The steady rise in aggregate, nominal emission levels from consumption can be attributed to growing global population rates as well as an overall increase in access to technology and products. However, if we compare this trend to emission from production as a rate of GDP (if we were to consider GDP as a measure of productivity in global commerce), we see an aggregate downward trend. This is interesting and perhaps attributable to the increasing efficiency of our current technologies (transportation, industrial etc.)

3. Differences in Consumption vs. Production (carbon emission levels) between the United States and China from 1970 until 2015 :

China – Carbon Emission Levels (based on Consumption vs Production) (in GgCO2) from 1970 until 2015

United States – Carbon Emission Levels (based on Consumption vs Production) (in GgCO2) from 1970 until 2015

As an additional example of the type of trends that can be observed through this project, the third page allows the user to see consumption vs production emission levels of each country. If we compare the US and China (as the largest two economies and also polluters) we see certain trends become apparent.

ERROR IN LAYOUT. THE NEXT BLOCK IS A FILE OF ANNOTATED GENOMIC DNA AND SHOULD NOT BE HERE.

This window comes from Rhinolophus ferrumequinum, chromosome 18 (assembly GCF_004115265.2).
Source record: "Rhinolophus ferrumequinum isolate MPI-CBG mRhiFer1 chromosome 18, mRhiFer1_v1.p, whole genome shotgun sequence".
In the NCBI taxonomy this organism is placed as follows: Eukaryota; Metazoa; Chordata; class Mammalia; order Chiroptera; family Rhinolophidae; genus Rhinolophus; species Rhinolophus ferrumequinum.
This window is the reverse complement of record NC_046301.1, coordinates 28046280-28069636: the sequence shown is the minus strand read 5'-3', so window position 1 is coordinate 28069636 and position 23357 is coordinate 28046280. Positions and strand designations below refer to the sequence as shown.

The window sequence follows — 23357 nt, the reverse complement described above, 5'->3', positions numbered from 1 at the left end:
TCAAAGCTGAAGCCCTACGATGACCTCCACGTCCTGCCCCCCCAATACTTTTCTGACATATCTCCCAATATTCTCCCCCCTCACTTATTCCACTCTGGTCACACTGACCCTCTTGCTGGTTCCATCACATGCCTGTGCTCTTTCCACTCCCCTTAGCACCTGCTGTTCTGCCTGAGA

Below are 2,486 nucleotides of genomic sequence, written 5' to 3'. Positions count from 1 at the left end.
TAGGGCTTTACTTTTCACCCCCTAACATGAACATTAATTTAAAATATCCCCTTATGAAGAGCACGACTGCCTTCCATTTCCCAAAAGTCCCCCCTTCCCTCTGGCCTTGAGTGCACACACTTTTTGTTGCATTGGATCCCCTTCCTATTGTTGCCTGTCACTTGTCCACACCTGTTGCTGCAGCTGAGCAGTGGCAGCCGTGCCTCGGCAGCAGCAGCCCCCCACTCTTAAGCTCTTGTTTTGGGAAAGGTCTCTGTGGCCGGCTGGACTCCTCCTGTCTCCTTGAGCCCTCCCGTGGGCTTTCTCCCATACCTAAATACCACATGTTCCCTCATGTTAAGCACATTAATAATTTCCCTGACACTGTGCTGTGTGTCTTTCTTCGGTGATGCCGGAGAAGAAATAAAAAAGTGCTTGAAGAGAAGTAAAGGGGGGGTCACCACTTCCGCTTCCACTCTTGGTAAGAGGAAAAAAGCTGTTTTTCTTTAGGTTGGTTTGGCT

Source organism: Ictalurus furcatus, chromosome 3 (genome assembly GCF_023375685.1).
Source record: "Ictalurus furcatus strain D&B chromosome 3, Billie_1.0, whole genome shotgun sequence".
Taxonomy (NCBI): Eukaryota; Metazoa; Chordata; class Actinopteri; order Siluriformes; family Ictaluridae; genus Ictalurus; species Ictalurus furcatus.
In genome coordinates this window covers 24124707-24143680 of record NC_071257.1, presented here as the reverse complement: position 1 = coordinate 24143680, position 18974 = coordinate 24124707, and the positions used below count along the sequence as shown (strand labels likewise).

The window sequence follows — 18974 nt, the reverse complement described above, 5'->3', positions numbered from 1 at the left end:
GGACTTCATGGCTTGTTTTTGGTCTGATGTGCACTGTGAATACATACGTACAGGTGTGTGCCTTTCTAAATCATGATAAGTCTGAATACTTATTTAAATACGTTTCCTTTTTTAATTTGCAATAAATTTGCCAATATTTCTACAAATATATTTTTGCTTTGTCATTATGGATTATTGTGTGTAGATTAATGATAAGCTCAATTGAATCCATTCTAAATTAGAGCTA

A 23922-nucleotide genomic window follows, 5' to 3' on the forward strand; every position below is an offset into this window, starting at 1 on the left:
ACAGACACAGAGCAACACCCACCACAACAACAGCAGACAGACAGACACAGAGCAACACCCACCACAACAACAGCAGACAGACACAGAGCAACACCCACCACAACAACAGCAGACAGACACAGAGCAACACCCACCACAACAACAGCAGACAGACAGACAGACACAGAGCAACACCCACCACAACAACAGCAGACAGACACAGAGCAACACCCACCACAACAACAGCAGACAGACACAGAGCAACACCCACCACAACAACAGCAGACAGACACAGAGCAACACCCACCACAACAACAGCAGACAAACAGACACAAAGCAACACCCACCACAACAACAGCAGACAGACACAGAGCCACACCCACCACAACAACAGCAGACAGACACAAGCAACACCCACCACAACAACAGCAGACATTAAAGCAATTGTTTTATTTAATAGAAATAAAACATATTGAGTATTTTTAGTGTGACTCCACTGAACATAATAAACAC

A brief inspection of China shows a steady and uniform rise in both consumption and production based emission levels, however, the emission from production is consistently higher. This is clearly indicative of the increasing manufacturing economy developed in China, as well as their growing consumer rates. Similarly, inspecting the US chart reveals the increasing service economy that has developed in the United States where consumption levels are higher than production emissions. Additionally, we see a decrease in overall rates starting around 2005. This is an encouraging trend, perhaps indicative of a cultural and policy shift.

Future Work

There is definitely room for improvement and expansion. I would like to apply some refined statistical analysis to the data to glean better insights and inferences. Since the completion of this project, my data science knowledge and experience has definitely improved and I am looking to apply those changes to this project as well!


Thank you very much for viewing my project. All suggestions and comments are welcome!